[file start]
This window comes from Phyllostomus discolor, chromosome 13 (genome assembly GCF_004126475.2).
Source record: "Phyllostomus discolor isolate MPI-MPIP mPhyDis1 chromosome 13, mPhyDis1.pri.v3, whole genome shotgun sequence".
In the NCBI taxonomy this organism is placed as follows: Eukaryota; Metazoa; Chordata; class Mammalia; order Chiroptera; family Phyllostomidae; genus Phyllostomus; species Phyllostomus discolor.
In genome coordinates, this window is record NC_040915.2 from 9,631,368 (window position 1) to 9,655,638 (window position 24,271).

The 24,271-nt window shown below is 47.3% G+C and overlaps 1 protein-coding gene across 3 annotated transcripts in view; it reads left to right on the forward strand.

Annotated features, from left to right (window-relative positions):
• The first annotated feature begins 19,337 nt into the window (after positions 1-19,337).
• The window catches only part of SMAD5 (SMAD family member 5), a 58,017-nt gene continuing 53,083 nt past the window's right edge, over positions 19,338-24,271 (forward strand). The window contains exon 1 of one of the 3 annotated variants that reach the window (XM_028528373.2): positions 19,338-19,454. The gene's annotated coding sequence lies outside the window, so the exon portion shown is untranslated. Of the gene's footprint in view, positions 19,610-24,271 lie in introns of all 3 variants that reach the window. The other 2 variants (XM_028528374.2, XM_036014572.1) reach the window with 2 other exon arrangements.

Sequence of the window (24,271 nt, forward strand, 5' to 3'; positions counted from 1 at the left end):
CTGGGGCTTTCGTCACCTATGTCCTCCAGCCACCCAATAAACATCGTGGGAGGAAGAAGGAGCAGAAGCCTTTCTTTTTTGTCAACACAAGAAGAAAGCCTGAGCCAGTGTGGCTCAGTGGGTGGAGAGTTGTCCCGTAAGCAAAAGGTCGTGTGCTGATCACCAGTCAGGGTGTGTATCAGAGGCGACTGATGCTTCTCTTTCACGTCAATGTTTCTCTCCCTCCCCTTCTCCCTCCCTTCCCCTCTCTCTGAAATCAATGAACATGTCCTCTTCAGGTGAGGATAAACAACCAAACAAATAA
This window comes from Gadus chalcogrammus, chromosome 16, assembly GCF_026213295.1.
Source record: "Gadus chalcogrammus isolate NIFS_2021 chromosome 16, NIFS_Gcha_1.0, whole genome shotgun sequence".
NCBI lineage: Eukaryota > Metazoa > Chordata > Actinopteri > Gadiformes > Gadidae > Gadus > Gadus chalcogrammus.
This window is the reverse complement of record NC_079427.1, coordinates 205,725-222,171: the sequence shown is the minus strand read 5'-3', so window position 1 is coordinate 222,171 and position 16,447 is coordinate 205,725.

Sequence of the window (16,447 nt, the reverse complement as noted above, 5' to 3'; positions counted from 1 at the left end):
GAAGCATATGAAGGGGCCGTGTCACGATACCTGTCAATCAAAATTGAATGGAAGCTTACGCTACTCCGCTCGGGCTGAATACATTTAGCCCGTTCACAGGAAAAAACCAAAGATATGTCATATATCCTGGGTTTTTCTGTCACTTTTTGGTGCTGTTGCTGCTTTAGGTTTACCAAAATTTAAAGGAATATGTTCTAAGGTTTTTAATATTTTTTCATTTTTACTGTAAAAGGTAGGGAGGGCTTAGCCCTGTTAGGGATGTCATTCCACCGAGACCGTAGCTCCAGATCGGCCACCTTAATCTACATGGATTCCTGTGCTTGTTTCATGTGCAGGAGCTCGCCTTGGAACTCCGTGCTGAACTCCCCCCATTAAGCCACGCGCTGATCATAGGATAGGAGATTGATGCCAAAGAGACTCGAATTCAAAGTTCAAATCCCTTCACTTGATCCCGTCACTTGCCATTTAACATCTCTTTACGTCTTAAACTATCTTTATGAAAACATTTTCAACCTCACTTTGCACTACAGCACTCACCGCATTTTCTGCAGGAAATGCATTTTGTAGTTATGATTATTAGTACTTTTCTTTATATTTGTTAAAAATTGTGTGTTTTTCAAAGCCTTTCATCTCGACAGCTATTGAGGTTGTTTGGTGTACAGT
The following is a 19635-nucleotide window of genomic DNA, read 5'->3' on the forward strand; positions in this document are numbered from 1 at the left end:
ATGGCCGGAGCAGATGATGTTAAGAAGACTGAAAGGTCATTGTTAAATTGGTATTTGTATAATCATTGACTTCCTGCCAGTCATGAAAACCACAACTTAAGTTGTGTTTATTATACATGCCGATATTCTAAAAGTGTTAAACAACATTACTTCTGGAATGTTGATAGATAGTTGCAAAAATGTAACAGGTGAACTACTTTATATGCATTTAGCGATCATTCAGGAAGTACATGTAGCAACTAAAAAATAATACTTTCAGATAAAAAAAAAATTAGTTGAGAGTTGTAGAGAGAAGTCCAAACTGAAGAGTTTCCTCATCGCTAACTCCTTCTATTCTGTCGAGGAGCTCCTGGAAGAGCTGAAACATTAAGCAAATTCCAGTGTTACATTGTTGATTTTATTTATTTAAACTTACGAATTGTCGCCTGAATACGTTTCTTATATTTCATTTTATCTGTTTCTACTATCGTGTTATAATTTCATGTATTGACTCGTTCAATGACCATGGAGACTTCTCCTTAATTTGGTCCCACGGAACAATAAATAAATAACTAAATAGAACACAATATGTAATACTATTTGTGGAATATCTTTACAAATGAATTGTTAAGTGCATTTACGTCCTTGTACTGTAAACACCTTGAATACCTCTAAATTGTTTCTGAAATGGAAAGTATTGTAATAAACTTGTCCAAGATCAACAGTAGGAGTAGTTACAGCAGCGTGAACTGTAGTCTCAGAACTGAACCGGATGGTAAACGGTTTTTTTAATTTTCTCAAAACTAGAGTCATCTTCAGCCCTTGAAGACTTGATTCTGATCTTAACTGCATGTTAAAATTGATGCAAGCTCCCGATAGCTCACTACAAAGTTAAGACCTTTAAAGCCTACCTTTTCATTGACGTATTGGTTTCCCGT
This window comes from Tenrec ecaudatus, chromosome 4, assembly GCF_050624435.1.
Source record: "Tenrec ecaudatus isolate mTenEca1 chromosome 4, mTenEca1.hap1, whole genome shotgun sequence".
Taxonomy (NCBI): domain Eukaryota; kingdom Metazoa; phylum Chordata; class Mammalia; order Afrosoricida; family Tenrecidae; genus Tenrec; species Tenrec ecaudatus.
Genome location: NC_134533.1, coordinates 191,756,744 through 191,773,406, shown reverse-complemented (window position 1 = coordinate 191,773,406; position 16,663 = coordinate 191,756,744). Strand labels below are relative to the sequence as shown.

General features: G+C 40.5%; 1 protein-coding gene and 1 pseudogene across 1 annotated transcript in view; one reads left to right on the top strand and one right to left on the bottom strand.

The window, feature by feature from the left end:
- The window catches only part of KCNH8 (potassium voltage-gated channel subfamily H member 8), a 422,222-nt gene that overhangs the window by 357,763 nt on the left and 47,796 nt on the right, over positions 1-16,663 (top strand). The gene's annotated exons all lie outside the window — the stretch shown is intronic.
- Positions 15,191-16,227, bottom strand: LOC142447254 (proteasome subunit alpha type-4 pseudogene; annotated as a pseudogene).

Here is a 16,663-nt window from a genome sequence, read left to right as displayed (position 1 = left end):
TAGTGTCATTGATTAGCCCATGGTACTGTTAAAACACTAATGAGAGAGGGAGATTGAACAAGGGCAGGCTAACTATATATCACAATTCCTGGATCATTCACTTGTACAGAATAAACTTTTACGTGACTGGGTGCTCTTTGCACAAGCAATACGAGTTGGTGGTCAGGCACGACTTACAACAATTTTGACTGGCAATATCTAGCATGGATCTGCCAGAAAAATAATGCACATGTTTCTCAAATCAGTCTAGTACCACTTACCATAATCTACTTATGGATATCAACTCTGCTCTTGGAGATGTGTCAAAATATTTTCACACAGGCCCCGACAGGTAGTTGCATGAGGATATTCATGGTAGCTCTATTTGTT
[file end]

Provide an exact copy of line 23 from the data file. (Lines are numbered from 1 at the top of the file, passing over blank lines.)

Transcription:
General features: G+C 40.5%; 1 protein-coding gene and 1 pseudogene across 1 annotated transcript in view; one reads left to right on the top strand and one right to left on the bottom strand.